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Making Sense of the Supreme Court’s Presidential Immunity Ruling
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Making Sense of the Supreme Court’s Presidential Immunity Ruling

Does it mean courts can’t hold presidents accountable?

Welcome again to The Collision. We’re back early this week because we finally got a decision from the Supreme Court on presidential immunity. Sort of. We’ll explain it all down below, then we’ll be taking the rest of the week off for the holiday. Meanwhile, we’ll take a page from the Supreme Court finishing up its term and consider the Docket for this week cleared.

The Supreme Court Establishes Some Immunity Guidelines

People hold anti-Trump signs in front of the Supreme Court building on July 1, 2024, in Washington, D.C. (Photo by DREW ANGERER/AFP via Getty Images)
People hold anti-Trump signs in front of the Supreme Court building on July 1, 2024, in Washington, D.C. (Photo by DREW ANGERER/AFP via Getty Images)

Yes, we have a decision from the Supreme Court about whether a president is immune from criminal prosecution for acts committed during his presidency. The answer is yes, no, and maybe.  And most of the substantive questions about whether the Department of Justice can continue its prosecution of Donald Trump have been sent back down to the federal district court in Washington, D.C. 

Here was the punchline: A six-justice majority of the Supreme Court, all appointed by Republican presidents, held that “immunity extends to official discussions between the President and his Attorney General” and they sent back “to the lower courts to determine in the first instance whether and to what extent Trump’s remaining alleged conduct is entitled to immunity.”

As Chief Justice John Roberts put it in his majority opinion, the case itself did not require the court to determine the full scope of presidential immunity.

“Because we need not decide that question today, we do not decide it. ‘[O]ne case’ in more than ‘two centuries does not afford enough experience’ to definitively and comprehensively determine the President’s scope of immunity from criminal prosecution,” he wrote.

That’s not to say Monday’s decision is without consequences. Practically speaking, this will further delay the start of Trump’s trial in Washington, almost certainly until after the November election. The Supreme Court’s decision has struck some specific elements of the indictment, most notably Trump’s direction to Justice Department officials (specifically acting Assistant Attorney General Jeffrey Clark) to investigate voter fraud after the 2020 election. And the decision rejects Trump’s assertion that he has absolute immunity from all criminal prosecution because of his acquittal during his second impeachment trial following the January 6, 2021, Capitol riot.

“Trump asserts a far broader immunity than the limited one we have recognized,” reads Roberts’ opinion.

What the 6-3 majority opinion does do, however, is send the lower court and the federal prosecutors under special counsel Jack Smith back to work. Presidents are immune sometimes, but not all the time, and Judge Tanya Chutkan of the D.C. district court has to determine whether certain actions Trump took are prosecutable. To help, the Supreme Court sets out some classification rules and guidelines for how to think about presidential immunity.

  1. Absolute immunity for core powers

First, a president does have absolute immunity from prosecution for actions taken in “exercise of his core constitutional powers.” In other words, if it’s a power granted to the president in Article II of the Constitution, the president cannot be prosecuted for it. The court cites past precedent for this, including an attempt by Congress to limit the pardoning power. 

In 1863, President Abraham Lincoln granted a pardon and restoration of property to some former Confederates who had taken an oath of allegiance to the United States. In 1870, Congress passed a law to prohibit a president from restoring property rights as part of his pardoning power. In United States v. Klein, the Supreme Court ruled in 1872 that this law infringed upon the president’s exercise of his constitutional powers, several of which the court has deemed “conclusive and preclusive.”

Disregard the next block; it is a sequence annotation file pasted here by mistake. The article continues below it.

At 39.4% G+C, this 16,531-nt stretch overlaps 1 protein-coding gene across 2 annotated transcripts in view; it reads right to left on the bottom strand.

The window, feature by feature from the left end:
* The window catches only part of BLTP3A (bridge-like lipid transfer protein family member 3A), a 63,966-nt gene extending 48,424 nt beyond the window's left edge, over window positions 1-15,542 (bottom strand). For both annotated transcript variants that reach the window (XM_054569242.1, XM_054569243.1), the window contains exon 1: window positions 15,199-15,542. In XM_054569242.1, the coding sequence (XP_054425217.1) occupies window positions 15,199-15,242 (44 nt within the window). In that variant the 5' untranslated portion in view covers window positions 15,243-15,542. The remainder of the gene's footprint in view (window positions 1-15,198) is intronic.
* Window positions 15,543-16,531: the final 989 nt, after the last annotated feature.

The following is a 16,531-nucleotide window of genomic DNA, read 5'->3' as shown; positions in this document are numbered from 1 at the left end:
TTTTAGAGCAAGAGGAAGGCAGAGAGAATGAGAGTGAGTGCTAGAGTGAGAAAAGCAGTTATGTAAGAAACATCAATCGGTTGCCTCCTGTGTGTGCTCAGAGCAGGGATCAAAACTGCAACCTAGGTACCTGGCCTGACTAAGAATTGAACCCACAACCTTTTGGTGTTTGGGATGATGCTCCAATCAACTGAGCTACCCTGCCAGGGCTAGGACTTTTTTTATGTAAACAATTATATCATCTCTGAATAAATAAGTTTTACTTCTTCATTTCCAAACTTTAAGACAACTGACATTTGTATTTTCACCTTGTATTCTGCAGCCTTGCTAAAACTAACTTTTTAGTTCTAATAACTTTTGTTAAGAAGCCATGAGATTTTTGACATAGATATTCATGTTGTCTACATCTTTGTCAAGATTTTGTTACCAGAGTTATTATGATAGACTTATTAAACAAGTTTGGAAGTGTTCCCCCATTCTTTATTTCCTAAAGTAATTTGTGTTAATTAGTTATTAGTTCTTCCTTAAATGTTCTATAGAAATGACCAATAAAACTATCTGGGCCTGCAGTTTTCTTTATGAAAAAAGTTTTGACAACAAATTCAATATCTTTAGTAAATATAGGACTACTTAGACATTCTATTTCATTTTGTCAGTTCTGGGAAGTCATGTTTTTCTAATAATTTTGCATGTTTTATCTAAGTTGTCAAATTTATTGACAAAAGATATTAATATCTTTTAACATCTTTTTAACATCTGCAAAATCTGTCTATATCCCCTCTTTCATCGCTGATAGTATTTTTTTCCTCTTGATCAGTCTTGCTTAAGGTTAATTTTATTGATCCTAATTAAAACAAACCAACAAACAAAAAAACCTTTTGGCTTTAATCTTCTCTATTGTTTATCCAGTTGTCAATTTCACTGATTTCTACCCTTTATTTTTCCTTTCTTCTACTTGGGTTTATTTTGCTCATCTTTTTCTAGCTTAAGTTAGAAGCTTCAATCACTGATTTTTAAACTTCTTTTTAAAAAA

This is relevant because one of the charges against Trump concerns his threats to replace his acting attorney general if he did not further investigate Trump’s claims of election fraud. The court held that, like the pardon power, replacing certain members of his administration is a core presidential power. “The President’s power to remove executive officers of the United States whom he has appointed may not be regulated by Congress or reviewed by the courts,” Monday’s opinion says.

As such, the justices held that Trump is totally immune from prosecution “for the alleged conduct involving his discussions with Justice Department officials.”

But for Trump, this is the high-water mark of the opinion for his side.

  1. Presumptive immunity for official acts

If an act does not implicate a core presidential power but is nevertheless an official act of the president, the court held that a former president is entitled to the presumption that he is immune from prosecution for that official act. 

“Such an immunity is required to safeguard the independence and effective functioning of the Executive Branch, and to enable the President to carry out his constitutional duties without undue caution,” the chief justice wrote. 

But that presumptive immunity can be overcome if “the Government can show that applying a criminal prohibition to that act would pose no ‘dangers of intrusion on the authority and functions of the Executive Branch.’”

Translation: A president must be able to exercise the duties and responsibilities the Constitution gives him without fear of being criminally charged later. So when conducting official acts, the president is immune from prosecution unless the government can prove prosecuting him would not endanger the ability of the executive branch to function in the future.

That’s bad news for Trump. He may start out with a presumption of immunity, but the chief justice and Justice Amy Coney Barrett, in her concurrence, lay out the prosecutors’ case for overcoming that presumption. 

“For example, the indictment alleges that the President asked the Arizona House Speaker to call the legislature into session to hold a hearing about election fraud claims,” wrote Barrett. “The President has no authority over state legislatures or their leadership, so it is hard to see how prosecuting him for crimes committed when dealing with the Arizona House Speaker would unconstitutionally intrude on executive power.”